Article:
Deer or Blacklegged Tick
The blacklegged tick is of greatest importance to Midwesterners because it can transmit bacteria that cause Lyme disease (Borrelia burgdorferi).
The blacklegged tick is a three-host tick (feeding on three different host individuals during its lifetime) completing its life cycle in two years in most of the Midwest. Adults are active during the spring and fall. Nymphs and larvae are active during early and late summer, respectively. Eggs hatch in the spring or summer.
Adults and nymphs of blacklegged ticks generally have black or dark brown legs, mouthparts, and backs. Both larvae (about 0.8 mm) and nymphs (about 1.6 mm) are small and difficult to detect. The most commonly found are adult females, which when unfed are only slightly larger than a sesame seed (about 3.5 mm). Males are usually smaller (about 2.6 mm).
The seed ticks (larvae) climb short distances from the ground to wait on plants (questing) so they can attach to a passing small animal (usually mice) to feed. After feeding, larval ticks drop from the host and develop into nymphs. Nymphs will bite almost any mammal including humans, birds, or reptiles. Adults attach to a final host, usually larger mammals like deer, dogs, raccoons, foxes, or humans. After mating and feeding, adult females drop from the host, lay eggs, and die.
If a larva or nymph feeds on an animal infected with Lyme disease bacteria, it can be infected and can pass the bacteria to other animals as it feeds during its next stage. Nymphs are the real villains for humans in the Lyme disease infection cycle. They are so small that people may not know they have been bitten until the ticks have been attached for 36 hours – the minimal amount of time for transmission to occur in most cases.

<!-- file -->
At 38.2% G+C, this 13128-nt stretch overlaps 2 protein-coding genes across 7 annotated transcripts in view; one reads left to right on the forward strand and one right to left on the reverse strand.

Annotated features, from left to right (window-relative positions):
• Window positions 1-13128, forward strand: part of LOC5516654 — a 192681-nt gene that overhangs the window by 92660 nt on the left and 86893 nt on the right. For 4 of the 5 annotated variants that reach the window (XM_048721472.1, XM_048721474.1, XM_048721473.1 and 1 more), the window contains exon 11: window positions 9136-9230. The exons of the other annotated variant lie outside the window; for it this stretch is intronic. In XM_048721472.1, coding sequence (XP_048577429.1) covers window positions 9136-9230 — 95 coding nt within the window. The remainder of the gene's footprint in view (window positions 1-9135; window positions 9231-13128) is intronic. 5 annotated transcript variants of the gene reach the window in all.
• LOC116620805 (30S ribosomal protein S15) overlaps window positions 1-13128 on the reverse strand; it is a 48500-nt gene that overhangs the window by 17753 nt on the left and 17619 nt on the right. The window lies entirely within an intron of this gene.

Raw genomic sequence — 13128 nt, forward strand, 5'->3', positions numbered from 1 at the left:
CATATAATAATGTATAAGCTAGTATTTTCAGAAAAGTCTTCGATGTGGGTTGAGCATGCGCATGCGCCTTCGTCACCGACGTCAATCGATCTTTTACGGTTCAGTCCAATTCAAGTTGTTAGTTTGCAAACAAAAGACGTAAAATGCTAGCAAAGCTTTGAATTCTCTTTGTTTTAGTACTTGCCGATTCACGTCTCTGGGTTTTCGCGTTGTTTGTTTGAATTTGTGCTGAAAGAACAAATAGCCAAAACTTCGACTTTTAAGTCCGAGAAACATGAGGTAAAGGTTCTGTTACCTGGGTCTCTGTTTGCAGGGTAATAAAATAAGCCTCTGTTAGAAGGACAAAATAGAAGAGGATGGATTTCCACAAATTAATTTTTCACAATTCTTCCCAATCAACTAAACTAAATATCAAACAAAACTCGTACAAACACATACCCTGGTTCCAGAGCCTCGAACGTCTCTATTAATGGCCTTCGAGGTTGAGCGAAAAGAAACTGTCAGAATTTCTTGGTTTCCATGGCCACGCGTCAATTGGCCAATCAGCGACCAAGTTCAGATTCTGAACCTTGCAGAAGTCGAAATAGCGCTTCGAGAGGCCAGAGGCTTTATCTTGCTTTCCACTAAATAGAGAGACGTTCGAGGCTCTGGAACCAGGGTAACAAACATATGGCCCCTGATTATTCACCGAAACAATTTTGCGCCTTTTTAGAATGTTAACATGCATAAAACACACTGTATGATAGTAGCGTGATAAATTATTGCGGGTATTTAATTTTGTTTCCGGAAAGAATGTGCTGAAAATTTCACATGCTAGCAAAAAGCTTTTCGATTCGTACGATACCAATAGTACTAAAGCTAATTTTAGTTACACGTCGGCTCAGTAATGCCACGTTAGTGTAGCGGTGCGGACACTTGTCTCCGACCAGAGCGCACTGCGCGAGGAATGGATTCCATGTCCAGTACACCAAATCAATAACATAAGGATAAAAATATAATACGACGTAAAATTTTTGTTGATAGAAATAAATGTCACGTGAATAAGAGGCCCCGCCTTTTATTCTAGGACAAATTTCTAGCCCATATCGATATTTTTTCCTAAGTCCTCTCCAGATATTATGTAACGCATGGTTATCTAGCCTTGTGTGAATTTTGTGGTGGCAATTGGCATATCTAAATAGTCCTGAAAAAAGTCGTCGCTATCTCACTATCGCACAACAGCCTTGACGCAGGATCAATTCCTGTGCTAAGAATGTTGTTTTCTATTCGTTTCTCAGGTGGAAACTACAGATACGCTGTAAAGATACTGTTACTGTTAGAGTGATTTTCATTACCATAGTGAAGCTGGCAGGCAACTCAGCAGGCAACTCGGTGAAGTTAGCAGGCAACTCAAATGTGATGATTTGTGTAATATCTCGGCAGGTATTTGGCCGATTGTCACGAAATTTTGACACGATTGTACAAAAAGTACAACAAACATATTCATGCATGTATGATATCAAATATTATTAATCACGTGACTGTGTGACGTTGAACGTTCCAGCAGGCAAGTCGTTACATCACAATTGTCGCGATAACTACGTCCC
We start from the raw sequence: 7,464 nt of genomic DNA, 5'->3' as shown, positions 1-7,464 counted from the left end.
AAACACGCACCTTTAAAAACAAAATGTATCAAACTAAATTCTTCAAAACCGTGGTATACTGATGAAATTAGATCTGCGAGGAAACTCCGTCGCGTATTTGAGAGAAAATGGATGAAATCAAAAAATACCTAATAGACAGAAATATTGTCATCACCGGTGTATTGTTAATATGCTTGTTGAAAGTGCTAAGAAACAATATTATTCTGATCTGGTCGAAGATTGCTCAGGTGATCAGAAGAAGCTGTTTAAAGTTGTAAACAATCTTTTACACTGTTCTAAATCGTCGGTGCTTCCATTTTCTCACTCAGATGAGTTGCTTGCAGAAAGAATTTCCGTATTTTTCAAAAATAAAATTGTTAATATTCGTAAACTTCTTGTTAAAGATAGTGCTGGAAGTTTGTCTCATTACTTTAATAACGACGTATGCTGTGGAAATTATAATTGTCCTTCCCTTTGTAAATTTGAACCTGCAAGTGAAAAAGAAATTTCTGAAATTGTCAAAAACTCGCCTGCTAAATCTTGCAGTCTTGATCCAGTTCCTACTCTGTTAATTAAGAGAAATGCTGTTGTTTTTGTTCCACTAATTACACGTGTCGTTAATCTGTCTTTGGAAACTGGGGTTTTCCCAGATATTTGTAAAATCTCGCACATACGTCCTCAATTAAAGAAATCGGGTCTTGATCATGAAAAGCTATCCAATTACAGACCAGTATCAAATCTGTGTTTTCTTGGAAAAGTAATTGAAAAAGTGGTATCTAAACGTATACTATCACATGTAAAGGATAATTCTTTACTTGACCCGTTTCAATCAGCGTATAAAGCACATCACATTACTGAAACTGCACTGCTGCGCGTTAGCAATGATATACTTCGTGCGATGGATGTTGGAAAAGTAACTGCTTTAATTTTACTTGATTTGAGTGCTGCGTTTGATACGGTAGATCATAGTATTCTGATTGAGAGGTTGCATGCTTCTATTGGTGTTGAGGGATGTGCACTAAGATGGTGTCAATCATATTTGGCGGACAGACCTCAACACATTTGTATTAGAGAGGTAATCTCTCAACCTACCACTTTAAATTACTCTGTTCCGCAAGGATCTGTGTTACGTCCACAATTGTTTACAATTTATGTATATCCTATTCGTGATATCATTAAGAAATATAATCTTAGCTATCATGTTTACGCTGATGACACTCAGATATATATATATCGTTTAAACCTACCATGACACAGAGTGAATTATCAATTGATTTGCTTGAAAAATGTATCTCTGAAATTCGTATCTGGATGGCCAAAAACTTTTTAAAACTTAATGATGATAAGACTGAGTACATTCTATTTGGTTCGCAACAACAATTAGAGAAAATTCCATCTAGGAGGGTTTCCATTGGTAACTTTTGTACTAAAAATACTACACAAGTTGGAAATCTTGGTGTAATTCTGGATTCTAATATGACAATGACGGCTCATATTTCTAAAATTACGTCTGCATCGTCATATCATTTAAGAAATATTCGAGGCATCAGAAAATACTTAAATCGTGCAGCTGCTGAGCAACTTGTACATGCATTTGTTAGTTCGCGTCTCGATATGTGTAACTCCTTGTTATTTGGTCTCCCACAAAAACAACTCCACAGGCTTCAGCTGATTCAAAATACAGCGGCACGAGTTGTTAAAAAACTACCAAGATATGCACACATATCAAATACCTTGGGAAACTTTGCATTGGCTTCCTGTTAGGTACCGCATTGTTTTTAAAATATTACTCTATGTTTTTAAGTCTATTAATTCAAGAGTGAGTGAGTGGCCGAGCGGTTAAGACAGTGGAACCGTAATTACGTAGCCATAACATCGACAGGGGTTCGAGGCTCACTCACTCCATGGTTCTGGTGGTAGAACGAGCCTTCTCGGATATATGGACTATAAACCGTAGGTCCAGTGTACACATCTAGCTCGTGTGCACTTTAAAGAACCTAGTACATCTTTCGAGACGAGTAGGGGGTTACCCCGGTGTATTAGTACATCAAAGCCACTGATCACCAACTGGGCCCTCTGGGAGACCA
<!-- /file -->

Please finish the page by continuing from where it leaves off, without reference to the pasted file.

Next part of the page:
Seasonal Activity of the Blacklegged Tick
Videos of questing blacklegged ticks
To find a host from which to take a blood meal, tick larvae, nymphs, and adults climb leaves and sticks, extend their front legs, and wait for potential hosts to come by. Heat, movement, and other signals like carbon dioxide given off by host animals cause the ticks to move quickly onto the passing host. These amazing videos by Dr. Graham Hickling at the University of Tennessee Center for Wildlife Health show questing blacklegged ticks. The different videos show both sexes and different life stages.